Staking a tree is an important part of the planting routine, helping it to establish a stable root system. In this video guide, David Hurrion explains which sizes of tree will benefit from staking and runs through the whole process.
David demonstrates how to remove a section of the rootball to accommodate the stake close to the main stem. Next, he shows how to correctly position the stake and cuts it to the optimum length for anchoring the tree against strong winds. David then shares advice on securely attaching the stake to the tree before returning the excavated soil and topping off with a thick mulch of well-rotted organic matter.
Find out how to stake a tree to give it the best possible start, in our practical video.
Be sure to regularly check that the tie isn’t constricting the main stem of your tree, loosening it if necessary to accommodate growth. The root system should be sufficiently established within 18 months to two years, after which you can remove the stake.
Staking a tree: transcript
When you’re planting a tree, with all the time and effort that goes into it, you want to make sure that that tree gets away to a really good start in life. And staking is a really crucial aspect of that. When you’re planting small trees, though, things like this, they can establish their roots and grow away really quickly, without any need for staking, because they don’t present much top growth that is going to get buffeted by the wind. But most of us go to the garden centre and buy something like this, a nice lightweight standard or semi-standard tree. And this is going to move around in the wind and the roots can become loosened by that movement, unless you stake it.
So the key thing to do is to make sure that you’ve taken out a hole large enough to accommodate the roots and take a slot out in the tree, close to the stem, so that you can get a stake in there close to the main stem to support it. So, what we’re going to do, is we’re going to go knock this stake into the ground. We’re going to knock it in at a 45 degree angle, in the direction of the prevailing wind. So, the prevailing wind here is coming from the southwest and I’m going to knock it into the ground here, on this side of the tree, so that it supports the tree and helps to support it against that prevailing wind.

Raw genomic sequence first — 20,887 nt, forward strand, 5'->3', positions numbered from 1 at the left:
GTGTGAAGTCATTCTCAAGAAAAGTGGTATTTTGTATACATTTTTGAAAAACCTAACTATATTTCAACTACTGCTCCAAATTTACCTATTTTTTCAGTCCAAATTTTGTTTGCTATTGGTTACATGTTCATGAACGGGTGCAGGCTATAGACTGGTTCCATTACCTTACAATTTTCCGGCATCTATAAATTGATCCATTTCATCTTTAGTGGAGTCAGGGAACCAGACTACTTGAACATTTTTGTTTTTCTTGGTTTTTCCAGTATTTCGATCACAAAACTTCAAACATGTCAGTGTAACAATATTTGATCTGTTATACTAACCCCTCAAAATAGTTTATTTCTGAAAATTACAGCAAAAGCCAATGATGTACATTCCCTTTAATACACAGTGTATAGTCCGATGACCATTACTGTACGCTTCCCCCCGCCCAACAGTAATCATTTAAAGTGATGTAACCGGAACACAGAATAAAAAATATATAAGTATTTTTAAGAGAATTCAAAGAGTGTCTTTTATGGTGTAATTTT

This stake is really a lot longer than it needs to be, so I can actually saw this off. Just lift the tree until you’ve got the tree upright in relation to the stake; and where the stake crosses over the tree trunk, just above there, is where we need to cut this stake off. So what I’m going to do is just roughly mark with my finger, how long I want the stake to be and then I’m going to lift the tree out of position and I’m just going to saw this off here. So, with the stake cut to length, we can now put the tree back in position, with that slot lining up again with the stake, so that it’s crossing the trunk in the right place; and now we can be ready to tie it to the stake securely.
Now, there are lots of tree ties on the market, but my preferred type is this one. This is an old fashioned type of tree tie. It’s really like a belt, with its own buckle and a tree spacer that comes with it. I tend to dispense with that spacer – put that to one side and just use the tree tie straight on, like a belt around the tree and the stake. So, hold the tree tie in position, where you’re going to position it, and then wrap that around the top of the stake, once, twice. And also, that plastic or rubber acts as a buffer between the tree and the top of the stake; through the buckle and pull it tight against the tree and then pass it through the other part of the buckle, like so. So there we are – we’ve got a buffer between the tree and the top of the stake; and it’s worth just using a nail in the top of the buckle, just to secure it and hold it in position.
We’re now in a position to return the soil around the tree and get finished planting, give the tree a shake and push some of the soil in around the bottom of the tree. Make sure your tree’s upright and then get in and firm in with the heel of your boot. And what you can do is, once you’ve filled in all the way round the top of the plant, you can top it off over the surface with this lovely mulch of well rotted compost. So you’d need about a two inch layer or a 50mm layer of that all over the rootball root area. And that will just be taken down by the worms, feed the plant, get it off to a rip roaring start. So I’ll just get finished.